Email Print Share
July 6, 2005

Blue jet lightning

This is the first image ever captured of blue jet lightning. It was taken at Arecibo Observatory in Puerto Rico, a National Science Foundation (NSF)-supported facility.

More about this Image
A team of researchers at Arecibo captured video evidence from the ground of this lightning phenomenon known as blue jet. The discovery is the first ground-based evidence linking the ionosphere with cloud tops in blue jet events.

According to Victor Pasko of Penn State University, an electrical engineer working at Arecibo, pilots and others reported observations of red sprites and blue jets long before the first one was captured on video, and numerous undocumented reports of similar phenomena have appeared in scientific literature for over a century.

Blue jets develop on the tops of cloud formations at altitudes of 12 to about 26 miles high. They appear blue to the naked eye, can last for up to several hundreds of milliseconds and are cone-shaped. According to Sunanda Basu, a program director in NSF's Division of Atmospheric Sciences (which funded the research), the video is the first ground-based evidence of a direct electrical discharge from a thundercloud top to the lower edge of the Earth's ionosphere. The electrical contact may represent an important component of the global electrical circuit, says Basu.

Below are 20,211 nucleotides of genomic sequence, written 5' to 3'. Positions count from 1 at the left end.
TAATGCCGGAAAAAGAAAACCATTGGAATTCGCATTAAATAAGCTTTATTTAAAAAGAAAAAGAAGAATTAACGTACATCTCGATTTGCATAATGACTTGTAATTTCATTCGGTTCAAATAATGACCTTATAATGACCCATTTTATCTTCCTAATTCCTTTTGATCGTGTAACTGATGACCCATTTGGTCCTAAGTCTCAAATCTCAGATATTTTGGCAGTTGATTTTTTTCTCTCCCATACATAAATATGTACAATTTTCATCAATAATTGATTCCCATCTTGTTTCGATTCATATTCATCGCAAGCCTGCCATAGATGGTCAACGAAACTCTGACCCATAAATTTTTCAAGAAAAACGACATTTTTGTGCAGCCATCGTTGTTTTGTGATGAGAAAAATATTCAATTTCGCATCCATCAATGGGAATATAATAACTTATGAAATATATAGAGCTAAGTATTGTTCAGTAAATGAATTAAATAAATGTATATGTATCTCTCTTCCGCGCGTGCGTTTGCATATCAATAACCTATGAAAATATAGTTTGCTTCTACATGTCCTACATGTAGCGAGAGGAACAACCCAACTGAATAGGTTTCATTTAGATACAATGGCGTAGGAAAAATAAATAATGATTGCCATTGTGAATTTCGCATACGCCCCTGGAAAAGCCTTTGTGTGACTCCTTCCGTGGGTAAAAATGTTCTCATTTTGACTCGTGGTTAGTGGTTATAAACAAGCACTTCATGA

The event was recorded using a monochrome, low-light video system, but the researchers all agree that the phenomena was seen visually as blue in color. The top of the jet appears to look much more like a red sprite than a blue jet, with hot spots and a fuzzy diffused appearance. Scientists do not yet know if this is a new phenomenon. (Date of Image: Unknown)

Credit: Victor Pasko, Penn State University

Images and other media in the National Science Foundation Multimedia Gallery are available for use in print and electronic material by NSF employees, members of the media, university staff, teachers and the general public. All media in the gallery are intended for personal, educational and nonprofit/non-commercial use only.

Images credited to the National Science Foundation, a federal agency, are in the public domain. The images were created by employees of the United States Government as part of their official duties or prepared by contractors as "works for hire" for NSF. You may freely use NSF-credited images and, at your discretion, credit NSF with a "Courtesy: National Science Foundation" notation.

Additional information about general usage can be found in Conditions.

Also Available:
Download the high-resolution JPG version of the image. (690 KB)

Use your mouse to right-click (Mac users may need to Ctrl-click) the link above and choose the option that will save the file or target to your computer.